When Theo Epstein reached an agreement to become head of baseball operations for the Chicago Cubs earlier this week, it seemed that the final step -- determining compensation for the Red Sox -- would be relatively simple.
Not so fast.
Multiple reports have the teams at a standstill in negotiations, with reports of the talks turning "contentious,'' and no solution in sight.
Both sides, apparently, believe they have the upper hand when it comes to leverage.
Here's the Cubs' perspective:
They've already received permission from the Red Sox to speak with Epstein about the position. Moreover, Epstein, with a year remaining on his contract with the Red Sox, had interest enough to speak with owner Tom Ricketts, then accepted the position.
At the Red Sox' insistence, the Cubs have already absorbed a 3.5 million "conclusion bonus'' that the Sox were set to owe Epstein at the end of his deal.
By allowing Epstein to interview in the first place, the Sox effectively sent a signal to the Cubs that they were willing to let Epstein go, even as principal owner John Henry continues to lament Epstein's near-departure.
Not without reason, the Cubs believe they have the leverage. After being given permission to talk to Epstein and agreeing to absorb the cost of the conclusion bonus, the Cubs know that things are too far along to stop now.
If the Cubs dig in their heels and refuse to meet the Red Sox' demands on player compensation, Epstein isn't about to return as GM of the Sox. Such a scenario would mean the Red Sox would be paying (a presumably unhappy) Epstein some 7.5 million dollars to either serve as a lame-duck GM, or, perhaps, not work at all and take the year off, while collecting the single biggest payday a baseball general manager has ever earned.
The Cubs surely believe they can wait out Red Sox ownership in this stare down. It's already been established that Epstein doesn't want to remain in Boston and it's just as likely that CEOPresident Larry Lucchino doesn't wish Epstein to remain.
Currently, the Cubs have a manager in place -- though one who is unlikely to remain on the job if the deal for Epstein goes through -- and new head of baseball oprerations who's agreed to a deal.
The Red Sox, conversely, have no manager, a GM who has agreed to a contract elsewhere and a managerial search that, for now, must remain on hold.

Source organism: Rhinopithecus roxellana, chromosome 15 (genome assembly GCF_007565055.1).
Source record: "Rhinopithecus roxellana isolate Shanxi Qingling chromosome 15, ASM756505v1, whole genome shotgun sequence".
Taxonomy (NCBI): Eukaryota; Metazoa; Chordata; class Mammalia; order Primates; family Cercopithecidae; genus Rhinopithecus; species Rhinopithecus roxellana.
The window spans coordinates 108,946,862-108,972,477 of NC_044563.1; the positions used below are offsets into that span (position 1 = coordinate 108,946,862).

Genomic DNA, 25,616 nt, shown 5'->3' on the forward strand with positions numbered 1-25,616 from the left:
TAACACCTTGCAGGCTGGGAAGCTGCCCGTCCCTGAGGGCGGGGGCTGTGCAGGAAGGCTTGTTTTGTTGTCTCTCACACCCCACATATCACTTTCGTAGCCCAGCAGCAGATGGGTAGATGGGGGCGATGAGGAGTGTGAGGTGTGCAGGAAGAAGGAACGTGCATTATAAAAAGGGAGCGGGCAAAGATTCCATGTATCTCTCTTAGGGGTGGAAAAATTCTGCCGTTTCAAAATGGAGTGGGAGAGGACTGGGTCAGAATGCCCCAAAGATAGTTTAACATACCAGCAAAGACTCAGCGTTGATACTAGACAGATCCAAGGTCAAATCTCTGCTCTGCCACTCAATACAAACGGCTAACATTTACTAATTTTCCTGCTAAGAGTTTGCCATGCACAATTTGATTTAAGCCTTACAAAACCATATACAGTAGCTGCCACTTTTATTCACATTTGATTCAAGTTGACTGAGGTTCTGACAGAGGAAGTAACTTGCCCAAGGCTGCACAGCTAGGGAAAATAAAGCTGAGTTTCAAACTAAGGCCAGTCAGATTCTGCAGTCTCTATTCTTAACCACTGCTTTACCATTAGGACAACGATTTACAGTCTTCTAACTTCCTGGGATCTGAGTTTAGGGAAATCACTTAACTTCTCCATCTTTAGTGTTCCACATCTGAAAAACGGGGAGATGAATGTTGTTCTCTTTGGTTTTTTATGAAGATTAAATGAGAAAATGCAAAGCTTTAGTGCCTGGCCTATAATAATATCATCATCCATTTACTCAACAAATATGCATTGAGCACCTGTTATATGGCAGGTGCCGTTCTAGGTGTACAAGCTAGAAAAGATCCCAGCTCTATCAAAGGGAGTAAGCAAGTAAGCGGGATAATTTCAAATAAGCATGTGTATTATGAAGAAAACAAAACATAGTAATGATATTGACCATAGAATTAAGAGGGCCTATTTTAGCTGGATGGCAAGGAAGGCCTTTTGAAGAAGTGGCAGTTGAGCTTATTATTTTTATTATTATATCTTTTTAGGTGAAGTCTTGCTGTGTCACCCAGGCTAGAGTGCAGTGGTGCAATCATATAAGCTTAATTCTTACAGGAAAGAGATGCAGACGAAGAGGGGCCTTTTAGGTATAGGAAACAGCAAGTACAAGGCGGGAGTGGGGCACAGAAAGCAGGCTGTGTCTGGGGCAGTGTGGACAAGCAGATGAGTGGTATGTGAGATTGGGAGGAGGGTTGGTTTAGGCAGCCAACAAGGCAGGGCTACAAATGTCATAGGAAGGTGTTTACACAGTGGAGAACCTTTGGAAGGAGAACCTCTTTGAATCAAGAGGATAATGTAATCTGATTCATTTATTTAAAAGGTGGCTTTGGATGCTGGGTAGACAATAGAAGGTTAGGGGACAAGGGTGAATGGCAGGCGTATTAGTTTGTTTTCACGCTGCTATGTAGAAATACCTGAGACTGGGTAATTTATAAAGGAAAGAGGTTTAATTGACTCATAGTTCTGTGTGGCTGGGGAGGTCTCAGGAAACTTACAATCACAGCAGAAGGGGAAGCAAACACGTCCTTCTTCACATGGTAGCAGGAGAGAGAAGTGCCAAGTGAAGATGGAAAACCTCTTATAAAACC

If you're the Cubs, you can afford to wait.
Here's the Red Sox perspective:
When Ricketts began his search for the executive to turn around his franchise, he reportedly had a list which included Brian Cashman, Billy Beane, Andrew Friedman, and, of course, Epstein, with the latter his clear first choice.
After two face-to-face meetings with Ricketts, and with the permission of his current employer, Epstein agreed to take the job.
For the past week, Epstein's pending arrival in Wrigleyville had captivated Cubs fans who view him as a baseball savior, capable of delivering the championship that has eluded the franchise for better than a century.
Now that the clubs are at a standstill on the matter of compensation, what's Ricketts going to do: tell his long-suffering fan base that Epstein isn't coming after all because the team refused to part with a minor leaguer or two? Hardly.
For many Cubs fans, starved for a title, there's little they wouldn't sacrifice in order to improve their chances of winning. Surely, they're not worried about losing a Double A or Triple A prospect if the return is a World Series.
Precedent is on the Red Sox' side, too. Just last month, Ozzie Guillen left the Chicago White Sox (also with a year remaining on his deal) to become manager of the Florida Marlins.
In exchange, the Marlins surrendered -- without much of a fight -- two of their Top 10 prospects.
If Guillen, who managed the White Sox to a championship in 2005 but qualified for the postseason just one other season in his eight years in the dugout, can command two top prospects, why wouldn't Epstein -- whose tracked record includes two World Series titles and two other trips to the ALCS -- be worth at least that much in terms of compensation?
Surely, the man charged with overseeing an entire Baseball Operations department -- trades, free agent signings, the amateur draft, international free agents, hiring scouts, managers and a coaching staff -- is of more importance (and thus, more valuable) than a manager.
The Red Sox also have a ready-made replacement for Epstein in assistant GM Ben Cherington. They don't have to embark on a lengthy, time-consuming search for Epstein's replacement.
If you're the Red Sox, you can afford to wait.
And so, with both teams emboldened by their own perceived leverage, we all wait.